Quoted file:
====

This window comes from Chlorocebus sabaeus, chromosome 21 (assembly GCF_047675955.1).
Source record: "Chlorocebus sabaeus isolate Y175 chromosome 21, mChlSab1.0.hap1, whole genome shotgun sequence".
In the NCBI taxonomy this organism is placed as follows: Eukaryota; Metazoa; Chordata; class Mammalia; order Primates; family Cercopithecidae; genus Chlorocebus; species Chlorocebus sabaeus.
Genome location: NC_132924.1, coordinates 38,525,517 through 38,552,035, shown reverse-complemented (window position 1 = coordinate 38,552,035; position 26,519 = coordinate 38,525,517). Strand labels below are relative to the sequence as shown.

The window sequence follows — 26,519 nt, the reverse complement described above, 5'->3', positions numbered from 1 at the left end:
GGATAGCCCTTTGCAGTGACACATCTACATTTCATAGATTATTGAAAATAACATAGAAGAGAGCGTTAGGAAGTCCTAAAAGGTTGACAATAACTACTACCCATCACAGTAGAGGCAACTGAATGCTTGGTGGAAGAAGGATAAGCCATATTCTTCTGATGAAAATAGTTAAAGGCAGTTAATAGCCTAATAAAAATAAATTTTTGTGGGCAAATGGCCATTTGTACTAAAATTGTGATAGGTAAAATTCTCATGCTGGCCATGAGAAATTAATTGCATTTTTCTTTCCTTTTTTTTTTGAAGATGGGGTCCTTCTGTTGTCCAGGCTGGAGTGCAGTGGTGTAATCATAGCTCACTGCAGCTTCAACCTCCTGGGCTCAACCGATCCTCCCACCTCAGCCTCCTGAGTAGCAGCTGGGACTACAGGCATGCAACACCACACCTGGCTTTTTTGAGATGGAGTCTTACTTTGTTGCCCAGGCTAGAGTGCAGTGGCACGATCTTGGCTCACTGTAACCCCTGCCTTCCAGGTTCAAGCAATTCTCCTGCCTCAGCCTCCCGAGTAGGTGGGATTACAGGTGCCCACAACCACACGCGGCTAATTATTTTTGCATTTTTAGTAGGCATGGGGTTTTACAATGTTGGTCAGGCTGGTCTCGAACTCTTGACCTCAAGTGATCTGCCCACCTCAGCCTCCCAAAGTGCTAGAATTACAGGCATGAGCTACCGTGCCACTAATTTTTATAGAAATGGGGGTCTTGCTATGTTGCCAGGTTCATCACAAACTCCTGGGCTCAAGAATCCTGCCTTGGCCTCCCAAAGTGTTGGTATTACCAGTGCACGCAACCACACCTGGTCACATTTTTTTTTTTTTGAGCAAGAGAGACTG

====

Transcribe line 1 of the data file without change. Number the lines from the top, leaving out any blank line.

This window comes from Chlorocebus sabaeus, chromosome 21 (assembly GCF_047675955.1).